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Keywords:

  • Galaxy: bulge;
  • Galaxy: disc;
  • Galaxy: evolution.;
  • Galaxy: formation

ABSTRACT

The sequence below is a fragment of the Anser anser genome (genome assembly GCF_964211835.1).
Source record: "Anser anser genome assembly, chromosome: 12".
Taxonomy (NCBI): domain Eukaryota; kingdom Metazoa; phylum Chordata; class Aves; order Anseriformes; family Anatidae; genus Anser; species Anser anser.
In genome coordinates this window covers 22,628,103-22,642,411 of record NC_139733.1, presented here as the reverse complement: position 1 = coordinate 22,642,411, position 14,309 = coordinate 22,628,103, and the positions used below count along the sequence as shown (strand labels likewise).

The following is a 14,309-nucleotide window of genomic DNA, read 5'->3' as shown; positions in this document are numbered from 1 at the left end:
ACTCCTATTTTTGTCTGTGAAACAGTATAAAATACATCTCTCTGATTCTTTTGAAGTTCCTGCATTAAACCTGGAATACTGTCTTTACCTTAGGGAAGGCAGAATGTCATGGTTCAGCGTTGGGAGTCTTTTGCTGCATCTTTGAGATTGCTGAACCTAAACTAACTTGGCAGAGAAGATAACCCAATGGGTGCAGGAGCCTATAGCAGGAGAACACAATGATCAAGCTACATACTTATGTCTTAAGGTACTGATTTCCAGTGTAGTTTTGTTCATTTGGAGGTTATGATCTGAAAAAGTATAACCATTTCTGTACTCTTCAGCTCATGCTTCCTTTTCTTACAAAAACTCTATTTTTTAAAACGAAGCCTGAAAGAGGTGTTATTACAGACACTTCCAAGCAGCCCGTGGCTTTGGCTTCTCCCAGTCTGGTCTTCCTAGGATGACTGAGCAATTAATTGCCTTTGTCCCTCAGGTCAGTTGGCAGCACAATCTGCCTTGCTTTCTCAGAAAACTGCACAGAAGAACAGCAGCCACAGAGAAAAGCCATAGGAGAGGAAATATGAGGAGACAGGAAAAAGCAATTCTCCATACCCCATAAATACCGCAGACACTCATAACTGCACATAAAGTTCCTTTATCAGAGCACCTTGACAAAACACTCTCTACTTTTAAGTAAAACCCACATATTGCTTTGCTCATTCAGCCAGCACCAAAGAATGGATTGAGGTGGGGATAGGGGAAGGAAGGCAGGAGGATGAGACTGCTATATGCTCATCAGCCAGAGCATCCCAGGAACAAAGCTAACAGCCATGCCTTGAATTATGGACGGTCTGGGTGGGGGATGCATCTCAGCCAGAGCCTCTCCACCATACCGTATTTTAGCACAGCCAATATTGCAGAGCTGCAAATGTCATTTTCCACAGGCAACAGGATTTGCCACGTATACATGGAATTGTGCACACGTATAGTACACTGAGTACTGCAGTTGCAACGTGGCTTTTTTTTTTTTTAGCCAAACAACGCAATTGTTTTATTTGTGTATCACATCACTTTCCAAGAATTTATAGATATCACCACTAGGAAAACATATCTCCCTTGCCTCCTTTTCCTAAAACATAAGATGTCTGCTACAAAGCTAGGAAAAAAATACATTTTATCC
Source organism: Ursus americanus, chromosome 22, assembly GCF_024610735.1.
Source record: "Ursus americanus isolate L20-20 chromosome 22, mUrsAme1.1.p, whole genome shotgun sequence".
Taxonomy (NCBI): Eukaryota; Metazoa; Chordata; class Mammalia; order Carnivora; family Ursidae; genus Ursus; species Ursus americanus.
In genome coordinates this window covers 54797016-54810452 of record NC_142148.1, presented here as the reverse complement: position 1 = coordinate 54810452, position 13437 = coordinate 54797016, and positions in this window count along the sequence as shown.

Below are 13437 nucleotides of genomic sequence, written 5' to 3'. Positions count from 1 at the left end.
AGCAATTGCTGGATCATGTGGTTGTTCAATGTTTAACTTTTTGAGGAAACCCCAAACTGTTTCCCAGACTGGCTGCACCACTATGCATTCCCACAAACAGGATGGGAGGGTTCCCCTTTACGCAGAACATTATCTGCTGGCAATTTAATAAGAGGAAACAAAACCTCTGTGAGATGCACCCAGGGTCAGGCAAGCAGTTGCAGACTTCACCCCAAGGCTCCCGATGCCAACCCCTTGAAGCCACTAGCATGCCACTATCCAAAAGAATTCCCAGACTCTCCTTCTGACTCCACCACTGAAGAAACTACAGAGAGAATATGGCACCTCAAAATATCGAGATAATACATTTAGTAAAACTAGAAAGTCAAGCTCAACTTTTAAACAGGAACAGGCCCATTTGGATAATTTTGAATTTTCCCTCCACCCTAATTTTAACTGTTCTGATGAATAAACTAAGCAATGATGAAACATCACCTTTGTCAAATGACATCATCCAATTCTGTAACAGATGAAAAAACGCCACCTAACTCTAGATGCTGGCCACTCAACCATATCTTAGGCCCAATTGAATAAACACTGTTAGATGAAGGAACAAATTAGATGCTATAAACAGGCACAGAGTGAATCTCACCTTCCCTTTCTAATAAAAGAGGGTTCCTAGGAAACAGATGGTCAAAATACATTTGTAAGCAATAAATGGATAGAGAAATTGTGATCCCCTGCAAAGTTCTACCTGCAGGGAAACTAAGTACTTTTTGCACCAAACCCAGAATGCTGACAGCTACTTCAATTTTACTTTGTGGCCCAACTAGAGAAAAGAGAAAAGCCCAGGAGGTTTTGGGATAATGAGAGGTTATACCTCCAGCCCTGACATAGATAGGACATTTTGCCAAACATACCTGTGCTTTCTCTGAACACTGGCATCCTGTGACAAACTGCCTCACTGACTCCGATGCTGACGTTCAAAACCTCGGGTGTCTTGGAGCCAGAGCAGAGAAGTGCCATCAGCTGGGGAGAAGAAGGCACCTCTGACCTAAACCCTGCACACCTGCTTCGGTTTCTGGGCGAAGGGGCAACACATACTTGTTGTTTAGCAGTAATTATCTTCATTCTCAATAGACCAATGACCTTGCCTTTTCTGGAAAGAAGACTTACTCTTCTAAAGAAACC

Recent observational studies have revealed that the Galactic bulge has cylindrical rotation and a steeper vertical metallicity gradient. We adopt two representative models for the bulge formation and thereby investigate whether the two models can explain both the observed cylindrical rotation and vertical metallicity gradient in a self-consistent manner. One is the ‘pure disc scenario’ (PDS) in which the bulge is formed from a pure thin stellar disc through spontaneous bar instability. The other is the ‘two-component disc scenario’ (TCDS) in which the bulge is formed from a disc composed of thin and thick discs through bar instability. Our numerical simulations show that although the PDS can reproduce the cylindrical rotation, it shows a rather flatter vertical metallicity gradient that is inconsistent with observations. The derived flatter metallicity gradient is due to the vertical mixing of stars with different initial metallicities by the stellar bar. This result implies that the bulge cannot be simply formed from a pure thin stellar disc. On the other hand, the bulge formed from the two-component disc in the TCDS can explain both the observed cylindrical rotation and vertical metallicity gradient of the Galactic bulge reasonably well. In the TCDS, more metal-poor stars at higher |z| (vertical distance), which originate from the already dynamically hotter thick disc, cannot be strongly influenced by vertical mixing of the bar so that they can stay in situ for longer time-scales and thus keep the lower metallicity at higher |z|. Consequently, the vertical metallicity gradient of the bulge composed of initially thin and thick disc stars cannot be so flattened, even if the gradient of the thin disc can be flattened significantly by the bar in the TCDS. We therefore suggest that a significant fraction of the present Galactic bulge is composed of stars initially in the inner part of the thick disc and thus that these bulge stars and the thick disc have a common origin. We also suggest that the Galaxy might well have experienced some merger events that could dynamically heat up its inner regions until ∼10 Gyr ago.